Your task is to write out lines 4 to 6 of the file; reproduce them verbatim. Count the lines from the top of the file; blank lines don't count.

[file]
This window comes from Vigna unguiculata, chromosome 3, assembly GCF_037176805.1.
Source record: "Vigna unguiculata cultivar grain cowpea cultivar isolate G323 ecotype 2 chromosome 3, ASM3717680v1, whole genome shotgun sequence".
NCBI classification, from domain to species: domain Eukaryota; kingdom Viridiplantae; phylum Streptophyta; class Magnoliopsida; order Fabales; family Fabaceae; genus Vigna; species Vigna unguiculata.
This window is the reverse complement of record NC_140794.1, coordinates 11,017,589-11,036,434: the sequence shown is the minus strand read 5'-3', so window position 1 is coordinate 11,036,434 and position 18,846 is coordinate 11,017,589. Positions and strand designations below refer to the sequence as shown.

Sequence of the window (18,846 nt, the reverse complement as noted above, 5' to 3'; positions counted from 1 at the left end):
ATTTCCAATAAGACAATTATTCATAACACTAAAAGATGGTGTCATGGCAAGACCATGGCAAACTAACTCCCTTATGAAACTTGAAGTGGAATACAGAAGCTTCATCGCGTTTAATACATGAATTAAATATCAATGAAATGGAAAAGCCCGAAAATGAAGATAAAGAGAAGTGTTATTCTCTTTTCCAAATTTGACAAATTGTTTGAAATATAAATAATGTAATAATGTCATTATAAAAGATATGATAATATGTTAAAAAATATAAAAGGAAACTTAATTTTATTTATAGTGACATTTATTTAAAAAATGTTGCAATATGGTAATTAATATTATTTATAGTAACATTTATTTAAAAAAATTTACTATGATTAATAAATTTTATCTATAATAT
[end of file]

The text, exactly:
This window is the reverse complement of record NC_140794.1, coordinates 11,017,589-11,036,434: the sequence shown is the minus strand read 5'-3', so window position 1 is coordinate 11,036,434 and position 18,846 is coordinate 11,017,589. Positions and strand designations below refer to the sequence as shown.

Sequence of the window (18,846 nt, the reverse complement as noted above, 5' to 3'; positions counted from 1 at the left end):
ATTTCCAATAAGACAATTATTCATAACACTAAAAGATGGTGTCATGGCAAGACCATGGCAAACTAACTCCCTTATGAAACTTGAAGTGGAATACAGAAGCTTCATCGCGTTTAATACATGAATTAAATATCAATGAAATGGAAAAGCCCGAAAATGAAGATAAAGAGAAGTGTTATTCTCTTTTCCAAATTTGACAAATTGTTTGAAATATAAATAATGTAATAATGTCATTATAAAAGATATGATAATATGTTAAAAAATATAAAAGGAAACTTAATTTTATTTATAGTGACATTTATTTAAAAAATGTTGCAATATGGTAATTAATATTATTTATAGTAACATTTATTTAAAAAAATTTACTATGATTAATAAATTTTATCTATAATAT